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Two scholars battle it out over the resurrection

By Peter Sellick - posted Friday, 26 July 2019

The Resurrection of Jesus is a central event in Christianity upon which hangs how we understand the nature of God, the basis of faith, and how Christ is present to His Church.

But what kind of event was it? The answer to this question falls into two quite different camps; those who insist that Jesus shrugged off his grave clothes and walked out of his tomb to meet his disciples as he would have before his death, and those who believe that the Spirit of Christ remained with them after his death as it remains to the Church to this day.

The first view asserts that he was raised from death to return to this world but never to die again. It must be said that this is a traditional interpretation that is enshrined, for example, in the third Article of Religion of the Church of England: "Christ did truly rise again from death, and took again his body with flesh, bones, and all things appertaining to the perfection of Man's nature." It is also fiercely defended by the Roman Church and evangelical churches of all denominations.


Thus the nature of the Resurrection of Jesus is still a burning issue surrounded by vigorous debate. At the risk of misinterpretation, I will call these two views of the Resurrection, the physical and the spiritual.

N.T Wright, in his book The Resurrection of the Son of God (2003), takes the physical view which means that it may be investigated by secular historians in the same way that any other historical event may be investigated, i.e. the Resurrection may be perceived without the eyes of faith. This effectively excludes the activity of the "Spirit as a datum of Easter Faith".

Wright takes this physical view from the traditions of Israel. He asserts that Jews of the time of Jesus could only perceive of the Resurrection as the physical raising of bodies from the dead, a heritage of Second Temple Judaism. He rejects any talk of "spirit" as being foreign and unwelcome contamination from Greek thought, particularly Platonism. This makes much talk of the Spirit in the New Testament problematic and would seem to exile the third Person of the Trinity. Wright clings to a narrow dictionary definition of the word "resurrection" and refuses to deal with the spread of Greek thought throughout the civilised world.

There is now a growing consensus that rather than Platonism taking over Christianity, it was the case that Church fathers took what they needed from Platonism. For example, they could affirm the unity and transcendence of the Logos while rescuing the material world from being mere shadows of the Ideal. As Boersma has written: "The Platonist-Christian synthesis made it possible to regard creation, history, and Old Testament as sacramental carriers of a greater reality."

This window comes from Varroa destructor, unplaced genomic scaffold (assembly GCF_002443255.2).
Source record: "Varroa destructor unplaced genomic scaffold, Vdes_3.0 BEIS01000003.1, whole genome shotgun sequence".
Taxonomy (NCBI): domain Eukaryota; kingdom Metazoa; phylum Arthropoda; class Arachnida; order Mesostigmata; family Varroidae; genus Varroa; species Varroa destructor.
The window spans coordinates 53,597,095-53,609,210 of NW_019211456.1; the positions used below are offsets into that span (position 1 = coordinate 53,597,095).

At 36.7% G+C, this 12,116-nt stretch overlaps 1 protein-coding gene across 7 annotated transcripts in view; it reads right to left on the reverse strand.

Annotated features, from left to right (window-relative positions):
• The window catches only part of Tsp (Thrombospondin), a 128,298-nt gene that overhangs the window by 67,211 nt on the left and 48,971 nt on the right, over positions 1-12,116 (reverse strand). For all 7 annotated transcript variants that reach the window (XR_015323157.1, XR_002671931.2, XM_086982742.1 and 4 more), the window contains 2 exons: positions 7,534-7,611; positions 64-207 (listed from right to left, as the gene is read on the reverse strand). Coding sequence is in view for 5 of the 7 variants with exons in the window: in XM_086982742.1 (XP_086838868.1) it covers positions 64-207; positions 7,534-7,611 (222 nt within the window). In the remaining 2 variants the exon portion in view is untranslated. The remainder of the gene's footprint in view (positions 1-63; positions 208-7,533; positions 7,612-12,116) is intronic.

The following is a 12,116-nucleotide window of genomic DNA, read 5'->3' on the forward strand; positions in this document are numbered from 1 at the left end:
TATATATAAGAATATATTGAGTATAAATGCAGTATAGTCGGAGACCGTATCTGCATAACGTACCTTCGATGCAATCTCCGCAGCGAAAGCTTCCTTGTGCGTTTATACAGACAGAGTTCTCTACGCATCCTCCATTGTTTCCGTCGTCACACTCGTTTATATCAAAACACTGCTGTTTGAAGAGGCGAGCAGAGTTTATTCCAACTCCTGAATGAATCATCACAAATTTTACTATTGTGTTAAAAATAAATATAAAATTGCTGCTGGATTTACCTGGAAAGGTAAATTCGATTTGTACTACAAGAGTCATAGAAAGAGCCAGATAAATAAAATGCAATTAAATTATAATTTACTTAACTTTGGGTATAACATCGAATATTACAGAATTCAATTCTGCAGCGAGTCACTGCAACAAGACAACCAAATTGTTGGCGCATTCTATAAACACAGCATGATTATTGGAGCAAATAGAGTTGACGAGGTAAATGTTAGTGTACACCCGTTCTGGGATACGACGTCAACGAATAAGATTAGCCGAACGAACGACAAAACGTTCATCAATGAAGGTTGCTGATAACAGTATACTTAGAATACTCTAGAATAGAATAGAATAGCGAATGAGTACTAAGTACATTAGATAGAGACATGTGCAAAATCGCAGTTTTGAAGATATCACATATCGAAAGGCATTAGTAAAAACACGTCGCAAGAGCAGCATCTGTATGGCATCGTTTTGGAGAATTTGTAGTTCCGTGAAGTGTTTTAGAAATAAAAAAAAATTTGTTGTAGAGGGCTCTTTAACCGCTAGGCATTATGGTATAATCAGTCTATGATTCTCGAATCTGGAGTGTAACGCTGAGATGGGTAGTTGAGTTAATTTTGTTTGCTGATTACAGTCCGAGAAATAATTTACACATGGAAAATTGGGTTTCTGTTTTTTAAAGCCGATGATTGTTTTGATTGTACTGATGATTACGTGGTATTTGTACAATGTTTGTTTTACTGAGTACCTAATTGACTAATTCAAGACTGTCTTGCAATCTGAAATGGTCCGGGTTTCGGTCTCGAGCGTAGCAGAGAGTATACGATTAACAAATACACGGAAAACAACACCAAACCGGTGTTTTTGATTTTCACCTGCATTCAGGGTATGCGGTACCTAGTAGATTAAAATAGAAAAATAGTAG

Peter Carnley, erstwhile Anglican Archbishop of Perth, entered the discussion of the nature of the Resurrection with his book The Structure of Resurrection Belief (1987). This appeared early in his time as archbishop and was the occasion of much dispute not only among Evangelical Anglicans but also with those of more traditional persuasion. The spur for a new book: Resurrection in Retrospect: A critical examination of the theology of N.T.Wright (2019) is, as the title suggests, a response to Wright's support for the physical view.

Carnley's book is a detailed and systematic taking apart of Wright's view and awaits a second volume to complete his study. I have to say that I found such taking apart laughably easy. Carnley first attacks the relevance of a dictionary definition of Resurrection attributed to Second Temple Judaism. He demonstrates that Platonism penetrated the consciousness of the early Church, including the thought of the earliest Christian writer, St Paul. It becomes evident to the reader that the early Church borrowed what it needed from Judaism and Hellenism and that its understanding of the Resurrection was the product of both. This explains, to some extent, why texts regarding the Resurrection are ambiguous and often contradictory.


Carnley leads us into the maze of biblical texts that deal with the Resurrection, many of which are at cross purposes, even to themselves as to the nature of Jesus' risen body. For example, the appearance of Jesus in the locked room in John 20:19-28 both affirms the bodily reality of the risen Christ as the one bearing the wounds of crucifixion and, in contradiction, one who can appear and disappear at will. Similarly, the lovely story that Luke gives us set on the road to Emmaus (Luke 24:13-35) allows the risen Jesus to walk and talk with his disciples on the road without them recognising him and he vanishes after he reveals himself in the breaking of the bread.

These two texts seem to want it both ways, that the risen Jesus is the crucified one and that he is also non-material. None of the resurrection appearances deals with the reality of Jesus being alive again, having to sleep somewhere, sustain himself and have continuous contact with his disciples. All of the appearances of the risen Jesus are episodic and have puzzling aspects. They are also loaded with theological meaning in a way that ordinary events are not, such as the Eucharistic reference to the breaking of the bread in the Emmaus story.

It is obvious that there has been a period of development in the resurrection tradition from Paul, who does not seem to know about the empty tomb, to the earliest Gospel of Mark in which there is only the empty tomb but no appearances, to the more fully blown accounts of meetings with Jesus in the later gospels.

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About the Author

Peter Sellick an Anglican deacon working in Perth with a background in the biological sciences.

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